John John Florence’s Tahiti quiver. Photo: Jon Pyzel
If there were no sword, there would be no Zorro. Without a pistol and a lasso, a cowboy would just be some guy in a stupid hat chowing on campfire beans somewhere near the summit of Brokeback Mountain. And if he didn’t have a good car, Dale Earnhardt Senior probably would have been a state senator or at least the guy who cured HPV — it’s rampant in his neck of central North Carolina and big Dale was just too good to never be great. The point is that talent takes you pretty far, but tools take you further. John John Florence has enough talent to make a whole colony of people average. He also has the tools to drive that talent forward thanks to a man named Jon Pyzel. Jon has built John’s boards since the earliest days and still shaves the foam that makes John’s preposterous surfing possible. With JJF all healed up from an ankle injury and set to return to competitive surfing at the 2015 Billabong Pro Tahiti, we called Pyzel to get a few details on the boards that may or may not lead John to his first win of the year.
Jon Pyzel: I actually shaped these boards for Fiji. Then John got hurt and didn’t go to Fiji, so he’s bringing them to Tahiti. Shaping for events like that is a lot different than shaping for some of the other waves on tour. For example, at a wave like Lowers there’s a bunch of different conditions that John could be surfing in — it could be overhead and perfect or it could be waist high and crumbly — and he needs different boards to cater to that whole spectrum. But in bigger, barreling waves, he’ll ride the same designs at different lengths for different sized waves. If it ends up being small, he just rides a shrunken version of the boards he rides when it’s pumping.
The approach to surfing Teahupo’o has changed over the years. These days, you’re trying to get under the lip behind the peak. I try to make boards with a bunch of paddling power — they’re really beefy under the chest. I shape the back end and the rails to get a lot of bite. The tails are super thin, which makes the boards feel engaging. We also go with a lot of rocker and a little bit of double concave, so they roll rail to rail easily. John’s bigger boards are actually really loose.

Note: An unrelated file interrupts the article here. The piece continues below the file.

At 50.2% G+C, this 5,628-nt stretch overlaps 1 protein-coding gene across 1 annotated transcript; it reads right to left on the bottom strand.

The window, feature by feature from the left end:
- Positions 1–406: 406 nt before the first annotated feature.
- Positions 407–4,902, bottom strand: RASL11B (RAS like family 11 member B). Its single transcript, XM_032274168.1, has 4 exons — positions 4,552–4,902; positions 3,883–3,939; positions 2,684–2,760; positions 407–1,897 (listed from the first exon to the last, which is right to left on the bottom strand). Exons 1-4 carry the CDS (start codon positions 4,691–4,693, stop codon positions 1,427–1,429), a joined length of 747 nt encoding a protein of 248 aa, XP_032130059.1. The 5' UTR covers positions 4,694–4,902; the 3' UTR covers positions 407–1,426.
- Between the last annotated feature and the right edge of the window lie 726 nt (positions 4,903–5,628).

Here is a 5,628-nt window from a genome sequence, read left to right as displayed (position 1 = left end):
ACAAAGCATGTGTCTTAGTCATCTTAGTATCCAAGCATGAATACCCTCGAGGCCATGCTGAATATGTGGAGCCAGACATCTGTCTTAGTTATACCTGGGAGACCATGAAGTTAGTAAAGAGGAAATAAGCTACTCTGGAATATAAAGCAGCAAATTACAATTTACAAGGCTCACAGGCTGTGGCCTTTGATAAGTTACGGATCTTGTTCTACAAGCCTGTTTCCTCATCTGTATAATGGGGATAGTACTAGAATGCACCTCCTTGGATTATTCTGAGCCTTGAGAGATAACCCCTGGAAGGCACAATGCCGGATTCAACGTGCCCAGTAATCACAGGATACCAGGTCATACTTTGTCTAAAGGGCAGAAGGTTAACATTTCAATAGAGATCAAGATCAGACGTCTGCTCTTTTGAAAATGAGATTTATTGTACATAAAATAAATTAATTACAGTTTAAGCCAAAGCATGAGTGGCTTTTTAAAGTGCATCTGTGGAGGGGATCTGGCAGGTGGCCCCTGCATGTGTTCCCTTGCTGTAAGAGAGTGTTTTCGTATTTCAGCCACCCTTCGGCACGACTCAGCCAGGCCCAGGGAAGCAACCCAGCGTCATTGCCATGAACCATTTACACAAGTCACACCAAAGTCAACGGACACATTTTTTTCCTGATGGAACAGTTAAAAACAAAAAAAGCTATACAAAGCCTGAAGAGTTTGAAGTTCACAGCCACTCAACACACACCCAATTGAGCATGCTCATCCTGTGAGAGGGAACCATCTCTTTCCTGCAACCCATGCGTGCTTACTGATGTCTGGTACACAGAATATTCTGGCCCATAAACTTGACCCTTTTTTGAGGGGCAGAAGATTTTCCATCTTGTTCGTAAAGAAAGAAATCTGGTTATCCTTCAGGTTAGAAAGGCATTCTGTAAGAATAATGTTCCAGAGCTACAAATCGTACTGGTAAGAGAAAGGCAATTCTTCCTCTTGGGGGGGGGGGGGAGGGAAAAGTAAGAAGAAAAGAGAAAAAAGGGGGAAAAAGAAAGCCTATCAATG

Here’s what John did last year at the Billabong Pro Tahiti. Photo: Brent Bielmann
If you watch how he’s surfing Teahupo’o, you’ll see that he’s not just drawing a straight line. He’s changing directions and using his body to gain speed. A bigger board doesn’t react as quickly in that situation, so that’s why he tends to go smaller. The biggest board that John will ride out there is a 6’8”. He was riding a 6’6” on the final day last year.
There aren’t any quads in John’s Tahiti quiver because he likes sticking to the basics. You have more control of your speed on a thruster. You don’t want to outrun the barrel there, so you’ve got to slow down sometimes. If you’re in the right position in the bowly part of the wave you’re going get so much speed anyway, you don’t need to go any faster. I won’t rule quads out for John though — we could see him on one someday.
John has good instincts when choosing which board to ride. I have so much confidence in him that I never worry about that. I’d never suggest that he rides a certain board and most of the time, he ends up riding the board that I would have selected for him anyway. He’s really in tune with his own surfing. I’m sure that shows.